Professors at New Jersey Institute of Technology were awarded a $1.1 million, three-year grant from the National Science Foundation to change the way inner city students learn about science and technology. The money will allow engineering professors from NJIT's Newark College of Engineering (NCE) and specialists from NJIT's Center for Pre-College Programs to help public school teachers in Newark, Orange, Perth Amboy and Union City build an exciting, sophisticated science and technology curriculum.
"We'll be using an exciting and excellent program from which we've already seen great results," said NJIT Associate Professor Ronald Rockland, PhD, NCE Associate Dean and principal investigator (PI) of the project. "We'll be offering these kids the chance to use Legos to build robots and solve biomedical engineering problems." Teacher training will take place through August. The program will be initially implemented into classrooms this coming September.
NJIT Professor Howard Kimmel, PhD, executive director of NJIT's Center for Pre-college Programs and a co-PI, said he's already seen terrific results from this program. "We use age appropriate versions with our pre-college students during the summer and they love it," Kimmel said. "But now with this infusion of money, we plan on building and buying better equipment to help inner city youngsters and their teachers move to a level that they haven't reached before."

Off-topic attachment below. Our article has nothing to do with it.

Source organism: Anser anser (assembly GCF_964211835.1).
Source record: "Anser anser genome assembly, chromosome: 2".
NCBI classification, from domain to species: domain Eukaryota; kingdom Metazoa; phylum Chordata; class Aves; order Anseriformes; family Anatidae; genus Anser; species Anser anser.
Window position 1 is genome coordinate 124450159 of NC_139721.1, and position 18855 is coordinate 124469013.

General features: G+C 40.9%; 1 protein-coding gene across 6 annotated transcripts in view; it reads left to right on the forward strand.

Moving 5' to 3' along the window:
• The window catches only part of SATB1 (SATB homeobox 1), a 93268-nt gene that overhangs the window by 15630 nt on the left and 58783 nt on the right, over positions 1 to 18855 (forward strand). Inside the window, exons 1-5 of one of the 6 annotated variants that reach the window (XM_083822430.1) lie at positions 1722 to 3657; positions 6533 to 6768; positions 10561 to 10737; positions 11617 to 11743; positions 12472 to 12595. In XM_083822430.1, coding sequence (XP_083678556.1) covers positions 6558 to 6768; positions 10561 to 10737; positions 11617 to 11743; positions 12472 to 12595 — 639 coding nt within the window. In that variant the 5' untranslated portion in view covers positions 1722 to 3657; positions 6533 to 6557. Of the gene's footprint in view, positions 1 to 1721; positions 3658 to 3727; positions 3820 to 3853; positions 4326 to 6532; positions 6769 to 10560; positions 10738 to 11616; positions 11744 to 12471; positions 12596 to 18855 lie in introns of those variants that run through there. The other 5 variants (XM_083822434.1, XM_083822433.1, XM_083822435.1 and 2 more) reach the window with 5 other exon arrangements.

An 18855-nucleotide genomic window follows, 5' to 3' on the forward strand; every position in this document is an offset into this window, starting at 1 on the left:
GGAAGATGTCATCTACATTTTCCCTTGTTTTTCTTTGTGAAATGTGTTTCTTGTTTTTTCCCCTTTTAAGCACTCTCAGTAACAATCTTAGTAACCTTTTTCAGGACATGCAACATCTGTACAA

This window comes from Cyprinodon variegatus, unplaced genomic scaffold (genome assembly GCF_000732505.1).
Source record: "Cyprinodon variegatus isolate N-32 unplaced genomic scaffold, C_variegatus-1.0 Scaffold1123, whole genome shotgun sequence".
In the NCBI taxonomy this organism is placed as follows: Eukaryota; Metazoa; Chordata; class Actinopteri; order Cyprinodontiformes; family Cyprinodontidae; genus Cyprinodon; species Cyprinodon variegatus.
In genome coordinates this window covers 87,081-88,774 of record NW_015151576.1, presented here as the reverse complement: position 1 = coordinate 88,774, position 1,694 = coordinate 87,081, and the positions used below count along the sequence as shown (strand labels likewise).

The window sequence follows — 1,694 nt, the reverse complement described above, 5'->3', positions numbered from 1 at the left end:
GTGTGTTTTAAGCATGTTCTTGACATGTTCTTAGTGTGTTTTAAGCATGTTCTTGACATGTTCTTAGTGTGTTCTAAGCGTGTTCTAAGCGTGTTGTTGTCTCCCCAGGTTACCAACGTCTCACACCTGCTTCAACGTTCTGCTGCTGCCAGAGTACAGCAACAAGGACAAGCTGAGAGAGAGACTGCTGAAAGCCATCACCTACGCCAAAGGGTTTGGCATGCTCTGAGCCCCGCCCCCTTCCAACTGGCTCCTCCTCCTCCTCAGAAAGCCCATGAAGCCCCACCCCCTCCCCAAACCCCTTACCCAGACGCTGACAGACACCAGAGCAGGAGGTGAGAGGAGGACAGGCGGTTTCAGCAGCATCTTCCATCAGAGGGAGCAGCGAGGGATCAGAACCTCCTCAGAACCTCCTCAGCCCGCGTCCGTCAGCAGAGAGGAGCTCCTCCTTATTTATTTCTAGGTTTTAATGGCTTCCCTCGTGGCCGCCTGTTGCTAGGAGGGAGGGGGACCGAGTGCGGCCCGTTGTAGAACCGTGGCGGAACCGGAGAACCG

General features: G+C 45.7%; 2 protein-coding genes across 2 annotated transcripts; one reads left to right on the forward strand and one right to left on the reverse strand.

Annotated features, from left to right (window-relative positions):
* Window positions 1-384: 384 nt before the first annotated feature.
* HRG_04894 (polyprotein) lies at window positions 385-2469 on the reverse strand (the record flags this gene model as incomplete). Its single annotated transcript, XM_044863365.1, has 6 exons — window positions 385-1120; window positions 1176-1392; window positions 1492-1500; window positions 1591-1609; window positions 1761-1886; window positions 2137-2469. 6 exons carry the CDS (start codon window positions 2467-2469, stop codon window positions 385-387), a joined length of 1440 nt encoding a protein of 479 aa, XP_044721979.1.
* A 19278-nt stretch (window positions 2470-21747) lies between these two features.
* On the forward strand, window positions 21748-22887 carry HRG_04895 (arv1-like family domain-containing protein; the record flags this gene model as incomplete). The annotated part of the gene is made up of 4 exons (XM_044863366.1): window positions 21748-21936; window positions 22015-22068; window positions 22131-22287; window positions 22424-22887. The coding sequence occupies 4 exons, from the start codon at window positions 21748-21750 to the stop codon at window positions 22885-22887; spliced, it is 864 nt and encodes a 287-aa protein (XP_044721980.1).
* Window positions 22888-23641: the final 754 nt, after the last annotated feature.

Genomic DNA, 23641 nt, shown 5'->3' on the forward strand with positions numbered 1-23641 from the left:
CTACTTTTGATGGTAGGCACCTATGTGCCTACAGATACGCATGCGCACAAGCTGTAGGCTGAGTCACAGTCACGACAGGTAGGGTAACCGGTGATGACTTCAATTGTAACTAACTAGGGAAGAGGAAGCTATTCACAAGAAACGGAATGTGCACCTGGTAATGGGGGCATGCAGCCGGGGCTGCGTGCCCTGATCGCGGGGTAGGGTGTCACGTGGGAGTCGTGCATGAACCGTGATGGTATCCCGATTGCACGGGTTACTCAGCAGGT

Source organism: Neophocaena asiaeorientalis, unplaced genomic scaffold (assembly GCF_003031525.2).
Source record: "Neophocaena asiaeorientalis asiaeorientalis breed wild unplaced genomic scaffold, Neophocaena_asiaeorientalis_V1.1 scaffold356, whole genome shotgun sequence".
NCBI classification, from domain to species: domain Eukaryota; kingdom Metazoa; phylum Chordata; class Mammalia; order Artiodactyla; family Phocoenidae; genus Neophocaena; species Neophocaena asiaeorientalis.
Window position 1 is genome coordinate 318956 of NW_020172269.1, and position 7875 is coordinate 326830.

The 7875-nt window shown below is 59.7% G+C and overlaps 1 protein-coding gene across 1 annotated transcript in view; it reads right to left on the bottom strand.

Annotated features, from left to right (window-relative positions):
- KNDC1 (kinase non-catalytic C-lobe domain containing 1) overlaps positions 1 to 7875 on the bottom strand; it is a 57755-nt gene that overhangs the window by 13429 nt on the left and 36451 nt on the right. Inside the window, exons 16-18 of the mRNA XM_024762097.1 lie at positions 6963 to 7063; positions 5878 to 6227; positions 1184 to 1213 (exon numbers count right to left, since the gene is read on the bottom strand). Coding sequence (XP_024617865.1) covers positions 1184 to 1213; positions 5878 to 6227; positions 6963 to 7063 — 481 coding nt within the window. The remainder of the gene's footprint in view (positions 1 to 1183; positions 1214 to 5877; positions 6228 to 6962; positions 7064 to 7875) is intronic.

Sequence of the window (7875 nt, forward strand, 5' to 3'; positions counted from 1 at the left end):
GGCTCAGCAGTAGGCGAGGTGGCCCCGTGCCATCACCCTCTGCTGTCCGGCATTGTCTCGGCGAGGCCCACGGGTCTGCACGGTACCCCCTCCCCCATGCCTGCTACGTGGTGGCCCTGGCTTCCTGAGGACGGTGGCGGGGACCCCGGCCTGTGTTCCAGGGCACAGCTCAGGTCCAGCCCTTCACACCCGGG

The researchers have dubbed their program: medibotics. "What this means," said Kimmel, "is that we are merging the specialties of medicine, robotics and information technology. As the youngsters build with the Lego kits, they will learn in a hands-on way how to solve engineering problems. They will also apply principles in physics, mathematics, information technology and more."
Currently in NJIT biomedical classes, freshman bioengineering students use the same kits to complete a two-credit course in engineering
Contact: Sheryl Weinstein
New Jersey Institute of Technology